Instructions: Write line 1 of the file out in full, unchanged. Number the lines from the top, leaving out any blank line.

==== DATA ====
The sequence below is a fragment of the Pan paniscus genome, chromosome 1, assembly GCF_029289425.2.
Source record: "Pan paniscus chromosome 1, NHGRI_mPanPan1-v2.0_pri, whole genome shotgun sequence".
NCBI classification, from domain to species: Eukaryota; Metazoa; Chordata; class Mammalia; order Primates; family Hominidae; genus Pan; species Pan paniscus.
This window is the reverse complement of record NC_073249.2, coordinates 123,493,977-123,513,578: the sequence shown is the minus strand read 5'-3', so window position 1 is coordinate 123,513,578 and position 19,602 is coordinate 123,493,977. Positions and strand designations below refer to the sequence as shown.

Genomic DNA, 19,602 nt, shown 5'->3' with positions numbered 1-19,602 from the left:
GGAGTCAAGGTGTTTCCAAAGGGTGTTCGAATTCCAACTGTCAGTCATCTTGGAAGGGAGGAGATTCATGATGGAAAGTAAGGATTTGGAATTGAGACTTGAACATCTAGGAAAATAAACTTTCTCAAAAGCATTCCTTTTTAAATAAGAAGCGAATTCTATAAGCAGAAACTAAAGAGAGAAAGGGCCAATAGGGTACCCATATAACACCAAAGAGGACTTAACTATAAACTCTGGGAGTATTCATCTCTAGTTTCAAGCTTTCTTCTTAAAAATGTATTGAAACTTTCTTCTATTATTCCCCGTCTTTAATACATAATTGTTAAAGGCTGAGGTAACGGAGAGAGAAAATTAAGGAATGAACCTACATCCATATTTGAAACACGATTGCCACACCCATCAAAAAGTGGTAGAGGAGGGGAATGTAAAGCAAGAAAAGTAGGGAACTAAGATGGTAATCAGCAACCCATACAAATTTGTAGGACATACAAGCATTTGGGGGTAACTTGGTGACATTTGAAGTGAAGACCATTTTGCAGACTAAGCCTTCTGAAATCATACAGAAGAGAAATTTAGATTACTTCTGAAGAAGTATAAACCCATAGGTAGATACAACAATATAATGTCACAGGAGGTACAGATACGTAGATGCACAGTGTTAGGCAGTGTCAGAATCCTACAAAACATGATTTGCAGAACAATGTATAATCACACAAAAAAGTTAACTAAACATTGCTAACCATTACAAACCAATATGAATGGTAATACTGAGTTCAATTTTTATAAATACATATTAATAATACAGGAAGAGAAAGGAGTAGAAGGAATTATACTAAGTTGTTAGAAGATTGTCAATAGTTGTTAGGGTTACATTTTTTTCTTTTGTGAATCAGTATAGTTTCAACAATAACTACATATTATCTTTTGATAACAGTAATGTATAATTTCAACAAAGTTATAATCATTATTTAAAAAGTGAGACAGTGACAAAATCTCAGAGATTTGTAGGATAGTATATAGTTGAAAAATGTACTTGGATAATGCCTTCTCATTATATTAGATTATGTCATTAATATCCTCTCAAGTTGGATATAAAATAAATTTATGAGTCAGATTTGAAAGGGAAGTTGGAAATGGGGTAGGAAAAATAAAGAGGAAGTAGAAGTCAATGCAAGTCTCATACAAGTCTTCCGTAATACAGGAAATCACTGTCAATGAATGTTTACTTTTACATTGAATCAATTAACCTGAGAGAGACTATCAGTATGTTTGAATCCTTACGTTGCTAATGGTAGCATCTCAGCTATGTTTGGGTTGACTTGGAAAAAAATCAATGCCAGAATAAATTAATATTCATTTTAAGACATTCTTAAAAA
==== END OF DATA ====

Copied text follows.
The sequence below is a fragment of the Pan paniscus genome, chromosome 1, assembly GCF_029289425.2.